By Anna Louie Sussman
Feb 13 (Reuters) - A Washington district court judge has
ruled that Foley & Lardner may continue representing two Chinese
chemical companies in a trade case in front of the Department of
Commerce, in spite of objections from a competing U.S. chemical
business also involved in the case that formerly retained an
attorney now with Foley.
Judge Richard J. Leon on Monday said that GEO Specialty
Chemicals, the largest producer of glycine in the United States,
had failed to establish that Foley's representation of two
competitors based in Hebei, China, would likely cause GEO
GEO had sought to bar Foley from representing Hebei Donghua
Jiheng Fine Chemical Co and Hebei Donghua Jiheng Chemical Co in
front of the Department of Commerce in a case involving duties
levied on makers of glycine. GEO argued that Foley should be
disqualified from the case because its lawyer Gregory Husisian
previously represented GEO when he had worked at the law firm
Tom Feher, a partner at Thompson Fine, argued in a
memorandum that Husisian's "switching sides" violated the
District of Columbia's Rules of Professional Conduct that
prohibit a lawyer from representing a party "if that
representation will be directly adverse to a former client on
the same or a related matter in which the lawyer represented the
While Husisian worked at Thompson Hine, he spent over 1,400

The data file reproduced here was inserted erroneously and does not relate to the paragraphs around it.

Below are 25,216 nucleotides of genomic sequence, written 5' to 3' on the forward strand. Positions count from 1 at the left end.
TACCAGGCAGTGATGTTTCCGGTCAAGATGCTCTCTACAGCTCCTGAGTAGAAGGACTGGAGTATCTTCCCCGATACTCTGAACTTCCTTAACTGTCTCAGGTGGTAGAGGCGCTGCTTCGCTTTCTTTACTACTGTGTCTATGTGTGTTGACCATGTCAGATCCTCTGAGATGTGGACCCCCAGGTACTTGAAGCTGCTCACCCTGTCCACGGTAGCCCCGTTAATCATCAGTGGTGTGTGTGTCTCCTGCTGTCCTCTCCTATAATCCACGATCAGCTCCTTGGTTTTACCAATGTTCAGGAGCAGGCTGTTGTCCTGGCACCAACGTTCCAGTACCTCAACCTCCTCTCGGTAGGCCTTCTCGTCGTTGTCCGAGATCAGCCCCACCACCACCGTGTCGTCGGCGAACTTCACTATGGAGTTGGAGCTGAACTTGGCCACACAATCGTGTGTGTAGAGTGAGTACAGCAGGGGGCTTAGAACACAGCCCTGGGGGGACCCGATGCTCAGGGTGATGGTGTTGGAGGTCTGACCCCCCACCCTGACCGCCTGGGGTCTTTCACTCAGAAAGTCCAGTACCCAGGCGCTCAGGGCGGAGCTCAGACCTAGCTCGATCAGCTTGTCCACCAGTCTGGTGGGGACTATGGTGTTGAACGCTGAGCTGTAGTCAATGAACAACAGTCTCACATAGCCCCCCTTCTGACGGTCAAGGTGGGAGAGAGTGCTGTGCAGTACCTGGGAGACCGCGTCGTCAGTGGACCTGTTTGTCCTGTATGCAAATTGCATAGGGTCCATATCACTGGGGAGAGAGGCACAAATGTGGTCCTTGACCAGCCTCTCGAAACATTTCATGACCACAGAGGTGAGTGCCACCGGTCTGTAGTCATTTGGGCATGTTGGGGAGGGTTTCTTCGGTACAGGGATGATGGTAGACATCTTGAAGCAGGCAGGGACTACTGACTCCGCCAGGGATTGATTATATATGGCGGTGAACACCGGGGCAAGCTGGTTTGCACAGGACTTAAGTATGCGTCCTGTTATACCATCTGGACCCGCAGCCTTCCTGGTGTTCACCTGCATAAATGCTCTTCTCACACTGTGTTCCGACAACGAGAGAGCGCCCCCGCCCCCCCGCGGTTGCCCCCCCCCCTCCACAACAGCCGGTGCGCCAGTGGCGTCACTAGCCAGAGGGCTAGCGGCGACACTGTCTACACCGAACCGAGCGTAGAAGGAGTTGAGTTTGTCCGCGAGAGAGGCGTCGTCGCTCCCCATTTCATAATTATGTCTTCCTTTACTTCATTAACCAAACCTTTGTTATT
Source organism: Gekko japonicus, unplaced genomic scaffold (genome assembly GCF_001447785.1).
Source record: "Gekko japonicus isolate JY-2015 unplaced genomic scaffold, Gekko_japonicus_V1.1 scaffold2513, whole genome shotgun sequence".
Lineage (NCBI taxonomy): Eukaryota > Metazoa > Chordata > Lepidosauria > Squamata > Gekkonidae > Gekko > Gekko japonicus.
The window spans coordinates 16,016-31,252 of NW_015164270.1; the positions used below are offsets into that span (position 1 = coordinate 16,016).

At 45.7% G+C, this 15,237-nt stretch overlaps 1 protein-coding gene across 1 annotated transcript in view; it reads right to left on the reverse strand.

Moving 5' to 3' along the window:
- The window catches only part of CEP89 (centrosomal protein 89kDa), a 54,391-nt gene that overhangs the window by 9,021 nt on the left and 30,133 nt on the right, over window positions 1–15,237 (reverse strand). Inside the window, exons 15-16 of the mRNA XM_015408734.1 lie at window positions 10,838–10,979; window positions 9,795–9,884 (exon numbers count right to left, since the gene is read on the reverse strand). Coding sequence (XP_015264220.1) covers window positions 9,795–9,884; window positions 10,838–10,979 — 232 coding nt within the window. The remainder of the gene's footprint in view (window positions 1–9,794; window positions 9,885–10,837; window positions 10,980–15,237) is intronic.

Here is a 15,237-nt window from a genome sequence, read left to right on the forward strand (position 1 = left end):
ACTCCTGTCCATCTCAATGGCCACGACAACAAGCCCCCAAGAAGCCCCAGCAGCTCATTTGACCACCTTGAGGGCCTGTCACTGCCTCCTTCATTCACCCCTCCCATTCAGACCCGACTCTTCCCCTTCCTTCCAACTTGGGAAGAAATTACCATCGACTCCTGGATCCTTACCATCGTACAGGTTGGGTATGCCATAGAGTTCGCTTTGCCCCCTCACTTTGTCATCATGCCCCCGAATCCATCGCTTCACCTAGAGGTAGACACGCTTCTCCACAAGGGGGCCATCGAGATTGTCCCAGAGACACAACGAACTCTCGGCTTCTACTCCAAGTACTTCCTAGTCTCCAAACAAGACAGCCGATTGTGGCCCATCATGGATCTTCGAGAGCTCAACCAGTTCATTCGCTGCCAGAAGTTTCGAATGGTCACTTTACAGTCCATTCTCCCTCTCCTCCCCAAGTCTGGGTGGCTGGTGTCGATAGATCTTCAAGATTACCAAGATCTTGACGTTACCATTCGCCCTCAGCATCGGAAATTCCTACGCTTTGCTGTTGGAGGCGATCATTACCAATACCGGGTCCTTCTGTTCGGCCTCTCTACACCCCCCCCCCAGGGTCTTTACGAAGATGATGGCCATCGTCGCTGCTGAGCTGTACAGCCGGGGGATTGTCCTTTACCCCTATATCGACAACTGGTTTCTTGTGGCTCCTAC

hours on glycine-related matters for GEO, of which more than 300
hours focused on the Department of Commerce trade case,
according to GEO's memorandum.
The glycine trade case in front of the Department of
Commerce's International Trade Administration is ongoing.
On Tuesday, Thompson Hine opposed a motion by Foley to stay
discovery and a ruling date has not yet been set. A Foley
spokeswoman said the firm does not comment on ongoing client
Feher said the firm is still examining its options.
The case is GEO Specialty Chemicals, Inc v. Gregory
Husisian, U.S. District Court for the District of Columbia, No.
For the plaintiff: Thomas Feher of Thompson Hines.
For the defendant: Arthur D. Berger of Jackson & Campbell.
(This story has been altered to correct the misspelling of
the name Arthur Burger.)
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